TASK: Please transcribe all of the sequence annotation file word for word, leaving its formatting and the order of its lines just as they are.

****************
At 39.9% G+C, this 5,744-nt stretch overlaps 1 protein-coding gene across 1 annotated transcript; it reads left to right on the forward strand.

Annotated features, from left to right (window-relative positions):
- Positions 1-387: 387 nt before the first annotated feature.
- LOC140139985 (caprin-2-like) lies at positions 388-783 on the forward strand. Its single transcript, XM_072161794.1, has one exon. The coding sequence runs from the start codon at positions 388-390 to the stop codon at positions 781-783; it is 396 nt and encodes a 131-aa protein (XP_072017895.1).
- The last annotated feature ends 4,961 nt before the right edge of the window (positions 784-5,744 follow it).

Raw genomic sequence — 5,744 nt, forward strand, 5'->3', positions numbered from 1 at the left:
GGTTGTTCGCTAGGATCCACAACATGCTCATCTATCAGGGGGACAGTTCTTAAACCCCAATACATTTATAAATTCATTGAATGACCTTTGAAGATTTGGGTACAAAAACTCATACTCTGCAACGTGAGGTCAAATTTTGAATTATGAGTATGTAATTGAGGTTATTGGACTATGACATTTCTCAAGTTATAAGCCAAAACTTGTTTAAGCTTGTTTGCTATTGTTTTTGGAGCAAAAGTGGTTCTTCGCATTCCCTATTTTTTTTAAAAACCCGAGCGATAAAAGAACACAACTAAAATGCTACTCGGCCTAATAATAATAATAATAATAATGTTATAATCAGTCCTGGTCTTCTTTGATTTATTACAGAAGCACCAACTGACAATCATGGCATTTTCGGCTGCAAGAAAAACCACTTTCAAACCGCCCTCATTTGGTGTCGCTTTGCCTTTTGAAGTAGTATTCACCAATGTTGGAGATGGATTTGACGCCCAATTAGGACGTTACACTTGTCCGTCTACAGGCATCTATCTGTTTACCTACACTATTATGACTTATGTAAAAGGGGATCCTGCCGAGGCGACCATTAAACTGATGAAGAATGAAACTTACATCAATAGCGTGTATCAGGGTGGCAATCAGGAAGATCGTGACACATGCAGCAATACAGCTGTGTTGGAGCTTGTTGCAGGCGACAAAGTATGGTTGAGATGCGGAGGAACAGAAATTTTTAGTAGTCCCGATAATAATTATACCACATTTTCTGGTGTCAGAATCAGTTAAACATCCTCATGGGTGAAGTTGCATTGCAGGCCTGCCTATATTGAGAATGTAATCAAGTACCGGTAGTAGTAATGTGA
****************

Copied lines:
At 39.9% G+C, this 5,744-nt stretch overlaps 1 protein-coding gene across 1 annotated transcript; it reads left to right on the forward strand.

Annotated features, from left to right (window-relative positions):
- Positions 1-387: 387 nt before the first annotated feature.
- LOC140139985 (caprin-2-like) lies at positions 388-783 on the forward strand. Its single transcript, XM_072161794.1, has one exon. The coding sequence runs from the start codon at positions 388-390 to the stop codon at positions 781-783; it is 396 nt and encodes a 131-aa protein (XP_072017895.1).
- The last annotated feature ends 4,961 nt before the right edge of the window (positions 784-5,744 follow it).

Raw genomic sequence — 5,744 nt, forward strand, 5'->3', positions numbered from 1 at the left:
GGTTGTTCGCTAGGATCCACAACATGCTCATCTATCAGGGGGACAGTTCTTAAACCCCAATACATTTATAAATTCATTGAATGACCTTTGAAGATTTGGGTACAAAAACTCATACTCTGCAACGTGAGGTCAAATTTTGAATTATGAGTATGTAATTGAGGTTATTGGACTATGACATTTCTCAAGTTATAAGCCAAAACTTGTTTAAGCTTGTTTGCTATTGTTTTTGGAGCAAAAGTGGTTCTTCGCATTCCCTATTTTTTTTAAAAACCCGAGCGATAAAAGAACACAACTAAAATGCTACTCGGCCTAATAATAATAATAATAATAATGTTATAATCAGTCCTGGTCTTCTTTGATTTATTACAGAAGCACCAACTGACAATCATGGCATTTTCGGCTGCAAGAAAAACCACTTTCAAACCGCCCTCATTTGGTGTCGCTTTGCCTTTTGAAGTAGTATTCACCAATGTTGGAGATGGATTTGACGCCCAATTAGGACGTTACACTTGTCCGTCTACAGGCATCTATCTGTTTACCTACACTATTATGACTTATGTAAAAGGGGATCCTGCCGAGGCGACCATTAAACTGATGAAGAATGAAACTTACATCAATAGCGTGTATCAGGGTGGCAATCAGGAAGATCGTGACACATGCAGCAATACAGCTGTGTTGGAGCTTGTTGCAGGCGACAAAGTATGGTTGAGATGCGGAGGAACAGAAATTTTTAGTAGTCCCGATAATAATTATACCACATTTTCTGGTGTCAGAATCAGTTAAACATCCTCATGGGTGAAGTTGCATTGCAGGCCTGCCTATATTGAGAATGTAATCAAGTACCGGTAGTAGTAATGTGA